Can Cats See Well In The Dark?

Considering how effortless they make navigating the house at the night seem, most people tend to assume that cats can see clearly in the dark. However, this really is just a myth.

Still, our feline friends have extraordinary vision, which allows them to be very active during the evening or very early in the morning.

You see, humans share a few vision characteristics with cats. We both have binocular and peripheral vision and can see color.

Neither cats nor ​humans can see in pitch black darkness.

Nonetheless, cats can see better in the dark with little light as opposed to people, thanks to the few cones and numerous rods in their eyes.

Cones are retinal cells that make it possible to see in bright light while rods allow you to see in dim light. The abundance of rods in cats’ eyes is what makes them able to see better during the night with little light.

Not to mention, they have a reflective layer called Tapetum lucidum, which gives their eyes a reflective flash when struck by light.

Here are some other reasons why cats have better night vision.

1. Creatures of the Night

As mentioned earlier, cats are most active at dusk or dawn. While humans only get a 180-degree view, cats have a field of view of up to 200 degrees. Add this to the fact that they have more rods and their greater peripheral vision range and you will understand why they spot a mouse through the corner of their eye without even looking at the creature.

Cats also have larger corneas, and the tapetum mentioned earlier not only helps them reflect light back to their retinas but also helps in gathering it in abundance.

As a result, cats get clearer images in the dark as opposed to humans who are almost entirely blinded by bright light in the dark. 

This feature also helps outline the shape of objects and prey during the night making them more visible to the cat. While humans cannot detect motion in the dark, cats can sense it and identify the moving object faster thanks to extra rod cells in their eyes.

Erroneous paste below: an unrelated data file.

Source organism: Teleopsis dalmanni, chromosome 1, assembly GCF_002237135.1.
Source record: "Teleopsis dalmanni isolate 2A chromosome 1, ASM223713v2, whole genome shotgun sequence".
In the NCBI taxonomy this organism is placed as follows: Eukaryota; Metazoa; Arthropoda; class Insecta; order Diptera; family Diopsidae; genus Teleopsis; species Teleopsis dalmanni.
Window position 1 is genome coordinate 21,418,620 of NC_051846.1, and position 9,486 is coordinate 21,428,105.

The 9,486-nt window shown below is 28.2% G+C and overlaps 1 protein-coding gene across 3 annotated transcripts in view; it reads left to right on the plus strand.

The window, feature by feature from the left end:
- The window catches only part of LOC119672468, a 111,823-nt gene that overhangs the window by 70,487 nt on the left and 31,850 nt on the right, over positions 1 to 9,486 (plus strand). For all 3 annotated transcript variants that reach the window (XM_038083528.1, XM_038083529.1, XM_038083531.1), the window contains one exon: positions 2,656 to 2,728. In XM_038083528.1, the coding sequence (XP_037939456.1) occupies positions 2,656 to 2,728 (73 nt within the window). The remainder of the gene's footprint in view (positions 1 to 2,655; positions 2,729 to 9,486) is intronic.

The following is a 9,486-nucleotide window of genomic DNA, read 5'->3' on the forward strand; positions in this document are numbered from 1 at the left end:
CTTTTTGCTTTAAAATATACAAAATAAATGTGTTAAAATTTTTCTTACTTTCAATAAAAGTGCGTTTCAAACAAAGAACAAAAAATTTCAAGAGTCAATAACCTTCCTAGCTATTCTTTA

2. Color Vision

While they might store more light and see better in dim conditions than most animals and humans, cats do not see everything in color at night. The reason for this is the limited count of cones in their eyes.

Seeing that bright light is a cone function, humans have better motion detection in bright conditions than their feline friends.

This feature explains why it is so easy for a cat to hunt at night but can’t catch a mouse during the day. The cones are not only limited but also not properly distributed. 

Cats do not see all colors in full range as humans do.

While a human beings spectrum of colors is highest in the colors green, red, and blue, a cat is only limited to two colors, blue and gray.

3. Nearsightedness

While cats have exceptional vision in dimly lit areas, it is limited to short range. While humans can see objects and notice all the vibrant colors from over 50 meters away, a cat’s range is limited to about six feet.

However, there range at night is far greater than that of a human being. Cats lack the muscle required to change their eye lenses.

As a result, they cannot see objects and need to creep up or move very close to have a clear image. Even during the night in dimly lit conditions, cats need to get close enough to any object to see it clearly.


Then what makes them such good hunters during the night 


Well, they do not rely on only their eyesight only to hunt, they are susceptible to sound, and their ears can pick up sounds that are further or quieter than the human ear can catch.

4. Visual Augmentation

Cats can be in a dimly lit hallway thinking that we see them as clearly as they see us. Similarly, we can be in a bright room thinking that cats can see us and other objects clearly.

The truth is, cats do not see that clearly, even in dimly lit rooms.

Their whiskers, which are found on their feet and face, are what help them sense movement and gather information about objects around them without seeing looking.

In the end, no cat can see in pitch black darkness.

However, they can make use of any little light during the night to get a better view of the objects around. They take advantage of this light to move around at night and hunt.

About the author 

Erick Dimalanta

I'm just a regular awesome guy that loves everything about Bengal Cats. I have two Bengal sisters that keep my wife and I busy all day. One of our Bengals named Xena eventually went blind at a young age. Which inspired me to create this blog. :-)


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